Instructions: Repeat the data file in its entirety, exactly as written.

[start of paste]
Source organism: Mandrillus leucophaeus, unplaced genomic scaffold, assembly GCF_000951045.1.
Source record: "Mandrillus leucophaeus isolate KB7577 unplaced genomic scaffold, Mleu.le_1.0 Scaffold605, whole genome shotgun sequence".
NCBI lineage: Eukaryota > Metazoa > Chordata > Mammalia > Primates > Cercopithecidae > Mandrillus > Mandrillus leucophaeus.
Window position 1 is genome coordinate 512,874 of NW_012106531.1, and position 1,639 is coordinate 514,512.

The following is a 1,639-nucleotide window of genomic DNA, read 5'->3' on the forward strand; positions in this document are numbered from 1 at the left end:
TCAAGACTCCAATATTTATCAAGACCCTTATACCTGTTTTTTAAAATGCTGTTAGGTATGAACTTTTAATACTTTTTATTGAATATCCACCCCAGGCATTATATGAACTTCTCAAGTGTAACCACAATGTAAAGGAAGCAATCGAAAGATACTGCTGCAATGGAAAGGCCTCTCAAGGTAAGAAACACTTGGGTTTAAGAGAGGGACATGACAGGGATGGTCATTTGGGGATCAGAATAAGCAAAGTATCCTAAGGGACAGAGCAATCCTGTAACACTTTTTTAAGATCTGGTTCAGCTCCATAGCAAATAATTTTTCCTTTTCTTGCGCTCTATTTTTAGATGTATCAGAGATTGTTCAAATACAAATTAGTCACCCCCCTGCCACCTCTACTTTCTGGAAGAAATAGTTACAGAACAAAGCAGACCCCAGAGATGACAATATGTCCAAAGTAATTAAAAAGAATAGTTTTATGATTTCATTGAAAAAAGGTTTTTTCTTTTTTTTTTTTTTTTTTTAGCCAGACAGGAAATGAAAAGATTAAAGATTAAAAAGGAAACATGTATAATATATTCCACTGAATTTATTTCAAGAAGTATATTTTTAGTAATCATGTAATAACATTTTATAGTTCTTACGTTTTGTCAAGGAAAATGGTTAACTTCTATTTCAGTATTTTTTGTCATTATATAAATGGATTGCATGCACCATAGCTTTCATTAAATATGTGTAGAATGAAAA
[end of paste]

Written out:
Source organism: Mandrillus leucophaeus, unplaced genomic scaffold, assembly GCF_000951045.1.
Source record: "Mandrillus leucophaeus isolate KB7577 unplaced genomic scaffold, Mleu.le_1.0 Scaffold605, whole genome shotgun sequence".
NCBI lineage: Eukaryota > Metazoa > Chordata > Mammalia > Primates > Cercopithecidae > Mandrillus > Mandrillus leucophaeus.
Window position 1 is genome coordinate 512,874 of NW_012106531.1, and position 1,639 is coordinate 514,512.

The following is a 1,639-nucleotide window of genomic DNA, read 5'->3' on the forward strand; positions in this document are numbered from 1 at the left end:
TCAAGACTCCAATATTTATCAAGACCCTTATACCTGTTTTTTAAAATGCTGTTAGGTATGAACTTTTAATACTTTTTATTGAATATCCACCCCAGGCATTATATGAACTTCTCAAGTGTAACCACAATGTAAAGGAAGCAATCGAAAGATACTGCTGCAATGGAAAGGCCTCTCAAGGTAAGAAACACTTGGGTTTAAGAGAGGGACATGACAGGGATGGTCATTTGGGGATCAGAATAAGCAAAGTATCCTAAGGGACAGAGCAATCCTGTAACACTTTTTTAAGATCTGGTTCAGCTCCATAGCAAATAATTTTTCCTTTTCTTGCGCTCTATTTTTAGATGTATCAGAGATTGTTCAAATACAAATTAGTCACCCCCCTGCCACCTCTACTTTCTGGAAGAAATAGTTACAGAACAAAGCAGACCCCAGAGATGACAATATGTCCAAAGTAATTAAAAAGAATAGTTTTATGATTTCATTGAAAAAAGGTTTTTTCTTTTTTTTTTTTTTTTTTTAGCCAGACAGGAAATGAAAAGATTAAAGATTAAAAAGGAAACATGTATAATATATTCCACTGAATTTATTTCAAGAAGTATATTTTTAGTAATCATGTAATAACATTTTATAGTTCTTACGTTTTGTCAAGGAAAATGGTTAACTTCTATTTCAGTATTTTTTGTCATTATATAAATGGATTGCATGCACCATAGCTTTCATTAAATATGTGTAGAATGAAAA